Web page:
12th September 2015

 
New updates added - Apologies to all our visitors for the long delay in adding some updates and new information - we hope that the items listed below will be of interest!   Many kind thanks to numerous correspondents, for their kind offers of pictues and other information, to fill in the gaps in various galleries :  To Barbara T, for her stunning pictures of H/214 - Queen Elizabeth I, wearing a rubber crown.   Pictures appear in Historical Gallery 1, and in "Know your Nisbets/Headgear/Crowns".   Frank T sent two excellent pictures of Vera Evelyn Samuel, and you can see the pictures and read all about her here - "Porcelain Dolls/Doulton Nisbet".   Penny D has sent in some pictures of her magnificent early P/618 - Robbie Burns - See him in Portrait Dolls Gallery 1.   We have used another of Keith P's pictures in a new gallery just added - "Know your Nisbet/Body shape and pose".   Finally, we have added a new page on Walt Disney dolls, which may come as something of a surprise to many collectors, as the dolls are not typically Nisbet in appearance!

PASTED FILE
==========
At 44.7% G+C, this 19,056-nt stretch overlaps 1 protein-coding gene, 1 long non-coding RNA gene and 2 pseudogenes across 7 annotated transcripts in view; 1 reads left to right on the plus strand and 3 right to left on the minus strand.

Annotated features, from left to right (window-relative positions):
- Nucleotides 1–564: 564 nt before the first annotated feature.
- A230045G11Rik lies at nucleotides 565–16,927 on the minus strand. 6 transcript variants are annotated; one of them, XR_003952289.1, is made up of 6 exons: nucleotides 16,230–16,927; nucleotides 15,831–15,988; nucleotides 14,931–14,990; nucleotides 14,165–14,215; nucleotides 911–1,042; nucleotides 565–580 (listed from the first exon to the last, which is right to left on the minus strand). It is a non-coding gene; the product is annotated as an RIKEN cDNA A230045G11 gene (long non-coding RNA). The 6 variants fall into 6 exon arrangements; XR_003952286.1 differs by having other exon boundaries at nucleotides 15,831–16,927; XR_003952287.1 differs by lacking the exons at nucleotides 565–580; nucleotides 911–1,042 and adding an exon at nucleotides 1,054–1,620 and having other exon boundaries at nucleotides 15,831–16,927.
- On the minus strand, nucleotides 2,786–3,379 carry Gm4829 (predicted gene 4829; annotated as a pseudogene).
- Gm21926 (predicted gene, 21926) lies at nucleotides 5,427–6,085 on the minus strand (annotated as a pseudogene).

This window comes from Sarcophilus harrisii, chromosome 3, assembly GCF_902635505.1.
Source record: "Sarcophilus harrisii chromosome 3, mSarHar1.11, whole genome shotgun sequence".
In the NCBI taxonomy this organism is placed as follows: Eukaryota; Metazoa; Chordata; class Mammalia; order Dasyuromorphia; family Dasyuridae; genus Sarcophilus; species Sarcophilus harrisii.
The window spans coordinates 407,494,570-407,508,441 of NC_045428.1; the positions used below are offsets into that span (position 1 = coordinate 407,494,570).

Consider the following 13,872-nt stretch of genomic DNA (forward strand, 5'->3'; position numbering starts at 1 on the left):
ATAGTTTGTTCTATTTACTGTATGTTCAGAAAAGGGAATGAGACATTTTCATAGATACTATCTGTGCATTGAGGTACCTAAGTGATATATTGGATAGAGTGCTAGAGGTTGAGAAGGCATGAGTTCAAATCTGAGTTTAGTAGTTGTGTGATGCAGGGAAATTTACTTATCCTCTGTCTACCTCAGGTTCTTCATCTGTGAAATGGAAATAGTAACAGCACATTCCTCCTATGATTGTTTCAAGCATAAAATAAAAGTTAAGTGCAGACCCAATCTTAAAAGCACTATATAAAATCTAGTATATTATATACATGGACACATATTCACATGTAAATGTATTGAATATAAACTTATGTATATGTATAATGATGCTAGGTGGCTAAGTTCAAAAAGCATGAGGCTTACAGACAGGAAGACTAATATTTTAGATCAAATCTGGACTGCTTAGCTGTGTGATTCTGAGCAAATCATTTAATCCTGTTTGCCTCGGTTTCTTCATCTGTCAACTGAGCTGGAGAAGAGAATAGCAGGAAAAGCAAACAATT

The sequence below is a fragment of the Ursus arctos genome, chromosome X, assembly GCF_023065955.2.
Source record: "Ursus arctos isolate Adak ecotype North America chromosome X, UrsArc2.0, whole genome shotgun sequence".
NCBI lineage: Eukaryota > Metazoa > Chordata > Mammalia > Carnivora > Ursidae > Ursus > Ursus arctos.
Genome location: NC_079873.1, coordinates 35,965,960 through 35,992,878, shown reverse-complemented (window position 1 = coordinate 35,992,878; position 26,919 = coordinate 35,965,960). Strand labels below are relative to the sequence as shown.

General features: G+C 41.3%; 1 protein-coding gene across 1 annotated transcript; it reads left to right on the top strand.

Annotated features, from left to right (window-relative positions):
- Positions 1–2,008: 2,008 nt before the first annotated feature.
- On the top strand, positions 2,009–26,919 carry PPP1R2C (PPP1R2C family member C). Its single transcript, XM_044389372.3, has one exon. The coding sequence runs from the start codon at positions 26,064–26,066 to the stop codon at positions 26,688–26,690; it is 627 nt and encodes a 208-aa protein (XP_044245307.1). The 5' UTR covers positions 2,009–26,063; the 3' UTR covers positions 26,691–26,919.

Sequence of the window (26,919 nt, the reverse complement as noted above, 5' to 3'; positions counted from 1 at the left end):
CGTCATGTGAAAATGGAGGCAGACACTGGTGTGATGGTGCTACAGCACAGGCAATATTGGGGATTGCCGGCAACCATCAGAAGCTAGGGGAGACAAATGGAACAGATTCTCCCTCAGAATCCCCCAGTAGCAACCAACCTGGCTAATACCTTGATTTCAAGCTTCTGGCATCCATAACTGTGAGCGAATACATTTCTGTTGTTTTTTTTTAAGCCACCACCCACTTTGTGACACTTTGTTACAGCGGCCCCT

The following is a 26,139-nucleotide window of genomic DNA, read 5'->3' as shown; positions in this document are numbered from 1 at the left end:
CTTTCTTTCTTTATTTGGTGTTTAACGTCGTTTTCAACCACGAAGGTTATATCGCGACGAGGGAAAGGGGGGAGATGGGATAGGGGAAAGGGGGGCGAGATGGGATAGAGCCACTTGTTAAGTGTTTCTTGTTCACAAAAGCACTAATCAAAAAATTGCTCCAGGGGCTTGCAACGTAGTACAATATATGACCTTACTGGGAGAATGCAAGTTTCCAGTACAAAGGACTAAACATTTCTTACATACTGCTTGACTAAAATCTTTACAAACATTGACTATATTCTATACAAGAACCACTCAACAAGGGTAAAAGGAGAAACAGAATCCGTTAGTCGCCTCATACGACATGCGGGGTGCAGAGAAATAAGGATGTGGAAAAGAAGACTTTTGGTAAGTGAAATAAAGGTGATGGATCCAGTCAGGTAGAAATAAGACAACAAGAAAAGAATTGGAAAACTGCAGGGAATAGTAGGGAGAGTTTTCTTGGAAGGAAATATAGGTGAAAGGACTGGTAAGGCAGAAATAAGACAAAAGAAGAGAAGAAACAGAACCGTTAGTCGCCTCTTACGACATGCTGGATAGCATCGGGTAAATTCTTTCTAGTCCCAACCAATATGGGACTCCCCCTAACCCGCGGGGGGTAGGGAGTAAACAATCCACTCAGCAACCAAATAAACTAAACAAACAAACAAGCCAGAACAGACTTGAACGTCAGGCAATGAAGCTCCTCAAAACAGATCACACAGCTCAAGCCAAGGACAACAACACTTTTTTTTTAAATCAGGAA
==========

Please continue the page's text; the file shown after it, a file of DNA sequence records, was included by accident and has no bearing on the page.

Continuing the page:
3rd January 2015

 

Exciting New updates added for 2015 - Correspondent Michael A contacted us last year to ask about his mother's "Beatles" Nisbet dolls - Collectors of long standing may have heard of this almost legendary set of dolls - Thanks to Michael, you can now learn all about them here : /dolls/the-dolls-that-never-were/the-beatles/   

A recent contact from author Ian Price, who writes for the "Fashion Dolls Quarterly" magazine, (www.fdqmedia.com), enquired about Nisbet's Christmas themed dolls - We were delighted to assist his researches in compiling this article on Peggy Nisbet's "Legends of Christmas" dolls.   Ian has very kindly allowed us to make a copy of this article available for download - Please go to the Downloads/Miscellaneous/ page, and click on the link to "Styling Santa", by Ian Price, to see the article.

 

 

Thank you for stopping by to browse, or for making contact with us - We hope the website will prove to be of use and interest to you!